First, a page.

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Elyria reduces costs by cracking down on sick time abuse


ELYRIA — In 2010, Elyria forked over more than $1.3 million to employees who claimed to be sick and could not come to work.

Paid time off for illness is not unusual in either the private or public sector. Still, Elyria officials said reducing the seven-figure number was important, and through a new program of sick leave monitoring have seen a sizable decrease citywide in the amount of sick time taken by employees from 2010 to 2013.

“It’s a part of a process we started when we took office to look at everything, every taxpayer dollar being spent and look for ways to reduce costs when necessary,” Mayor Holly Brinda said.

The city has not resorted to sending a nurse to employees’ homes if they claim to be sick, which Lorain Mayor Chase Ritenauer tried but backed away from in 2012 after backlash, but the city has identified its worst offenders and has begun doling out punishments.

From write-ups to suspensions, Safety Service Director Mary Siwierka said employees quickly got the message.

“We expect them to come to work every day,” she said Friday.

The cost reductions are quite significant, according to figures provided by Finance Director Ted Pileski.

In the general fund that pays a number of employees across several departments for sick time — the city has seen a 30 percent drop in 2013 compared with 2010.

With the city’s larger departments, the reduction is even more pronounced.

There was an approximately 50 percent reduction in the Fire Department in 2013 compared with 2010 and an approximate 30 percent reduction in the Police Department during that same period.

A drop of 70 percent in 2013 compared with 2010 was seen in the Sanitation Department and there was a 30 percent reduction in the Wastewater Pollution Control Department.

The grand total in 2013 across all city departments and revenue funds was $1,006,124.64 in sick leave pay.

“We just got started really working hard to look at this in mid 2012, and the downward trend started almost immediately,” Siwierka said. “Changing the policies and consistently applying discipline across the board for abusers was huge. It started to send a strong message to the rest of the labor force that we were watching and would discipline when needed.”

Ritenauer said sick leave monitoring is about rooting out abusers and punishing the worst offenders — not the guy who has to take a lot of time off to care for a sick wife. But even with a more congenial approach that mimics the one in Elyria, Lorain has also seen significant reductions.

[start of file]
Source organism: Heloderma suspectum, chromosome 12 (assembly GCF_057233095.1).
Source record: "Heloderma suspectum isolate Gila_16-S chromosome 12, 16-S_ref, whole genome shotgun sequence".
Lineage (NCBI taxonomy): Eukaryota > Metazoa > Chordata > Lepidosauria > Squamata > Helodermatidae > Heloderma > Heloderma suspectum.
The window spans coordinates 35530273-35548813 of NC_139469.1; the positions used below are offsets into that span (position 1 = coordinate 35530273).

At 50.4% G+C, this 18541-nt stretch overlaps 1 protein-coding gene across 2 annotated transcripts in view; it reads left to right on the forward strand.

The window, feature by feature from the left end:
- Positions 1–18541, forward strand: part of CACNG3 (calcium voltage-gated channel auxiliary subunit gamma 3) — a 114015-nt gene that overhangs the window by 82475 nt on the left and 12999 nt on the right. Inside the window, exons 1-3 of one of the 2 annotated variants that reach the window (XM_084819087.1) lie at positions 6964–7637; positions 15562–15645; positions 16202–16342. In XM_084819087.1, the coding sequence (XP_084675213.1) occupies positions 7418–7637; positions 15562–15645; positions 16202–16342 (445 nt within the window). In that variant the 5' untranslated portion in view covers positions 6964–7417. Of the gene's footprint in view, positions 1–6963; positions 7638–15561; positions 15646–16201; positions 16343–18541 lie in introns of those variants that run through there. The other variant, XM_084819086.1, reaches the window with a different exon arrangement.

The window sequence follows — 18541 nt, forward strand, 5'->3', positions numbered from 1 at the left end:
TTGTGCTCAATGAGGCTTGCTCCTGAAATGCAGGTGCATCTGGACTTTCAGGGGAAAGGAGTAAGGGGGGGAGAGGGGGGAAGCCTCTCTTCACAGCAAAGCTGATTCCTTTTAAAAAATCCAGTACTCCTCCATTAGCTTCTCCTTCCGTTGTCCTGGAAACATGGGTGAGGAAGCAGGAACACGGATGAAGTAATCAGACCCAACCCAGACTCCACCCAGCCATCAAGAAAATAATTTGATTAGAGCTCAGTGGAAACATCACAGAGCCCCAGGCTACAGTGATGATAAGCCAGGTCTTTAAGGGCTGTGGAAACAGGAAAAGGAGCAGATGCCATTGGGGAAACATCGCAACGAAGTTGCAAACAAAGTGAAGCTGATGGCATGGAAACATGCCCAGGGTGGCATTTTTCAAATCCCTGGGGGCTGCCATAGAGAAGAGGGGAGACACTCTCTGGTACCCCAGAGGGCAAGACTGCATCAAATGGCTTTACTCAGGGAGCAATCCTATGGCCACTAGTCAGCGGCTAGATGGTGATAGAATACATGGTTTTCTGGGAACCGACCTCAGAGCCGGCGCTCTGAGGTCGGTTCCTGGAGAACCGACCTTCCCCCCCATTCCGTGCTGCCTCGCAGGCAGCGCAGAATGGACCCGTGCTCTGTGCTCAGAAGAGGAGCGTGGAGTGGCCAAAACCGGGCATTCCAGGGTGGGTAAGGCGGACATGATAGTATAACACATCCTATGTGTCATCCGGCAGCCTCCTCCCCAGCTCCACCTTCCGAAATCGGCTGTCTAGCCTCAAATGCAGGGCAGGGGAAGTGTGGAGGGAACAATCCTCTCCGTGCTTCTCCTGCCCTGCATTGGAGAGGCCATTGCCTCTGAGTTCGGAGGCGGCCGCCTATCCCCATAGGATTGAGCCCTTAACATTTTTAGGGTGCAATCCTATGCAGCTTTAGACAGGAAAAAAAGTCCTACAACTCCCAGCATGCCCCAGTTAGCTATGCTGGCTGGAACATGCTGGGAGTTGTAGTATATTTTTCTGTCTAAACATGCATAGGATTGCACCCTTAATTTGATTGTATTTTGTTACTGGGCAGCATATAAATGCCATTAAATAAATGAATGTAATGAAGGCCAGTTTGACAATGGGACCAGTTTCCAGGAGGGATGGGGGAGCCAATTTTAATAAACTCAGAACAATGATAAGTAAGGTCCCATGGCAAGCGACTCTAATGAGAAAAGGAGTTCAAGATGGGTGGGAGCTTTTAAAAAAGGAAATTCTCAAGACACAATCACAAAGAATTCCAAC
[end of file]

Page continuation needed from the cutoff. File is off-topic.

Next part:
“We have focused on targeting sick-leave abuse where leave is used for purposes other than illness,” he said.

Siwierka said she has not had to resort to terminating employees for attendance violations, but some employees have signed last-chance agreements.

“We were never on a witch hunt with our employee groups, but the managers know who the abuses are, and until this program there hasn’t really been a consistent policy for them to address those abusers,” she said. “We are talking about those employees who take a vacation day and call in sick the next day or are sick every Monday or Friday.”

In addition, with a policy that started under former Assistant Safety Service Director Elayne Siegfried and continues with Assistant Safety Service Director Richard Jackson, the city has began monitoring and documenting sick leave that should be classified under the Family Medical Leave Act.

“Documentation is important because it protects us as an employer and the employee,” Siwierka said.

Elyria full-time employees earn 4.6 hours of sick time every pay period. They can accumulate hours to be paid at the conclusion of their employment, but the number of hours for most employees that can be banked is capped.

Employees can’t go in the negative by requesting to use sick time that has not been earned.

Also, employees can miss three consecutive days of work before a doctor’s excuse must be presented. If abuse is suspected, the city can require documentation sooner.

“Sick leave costs a lot more than just the dollars and cents of sick pay,” Siwierka said. “It has a ripple effect. Extra employees have to be called in to cover shifts or hours, overtime is used and productivity is affected.”

Contact Lisa Roberson at 329-7121 or Follow her on Twitter @LisaRobersonCT.

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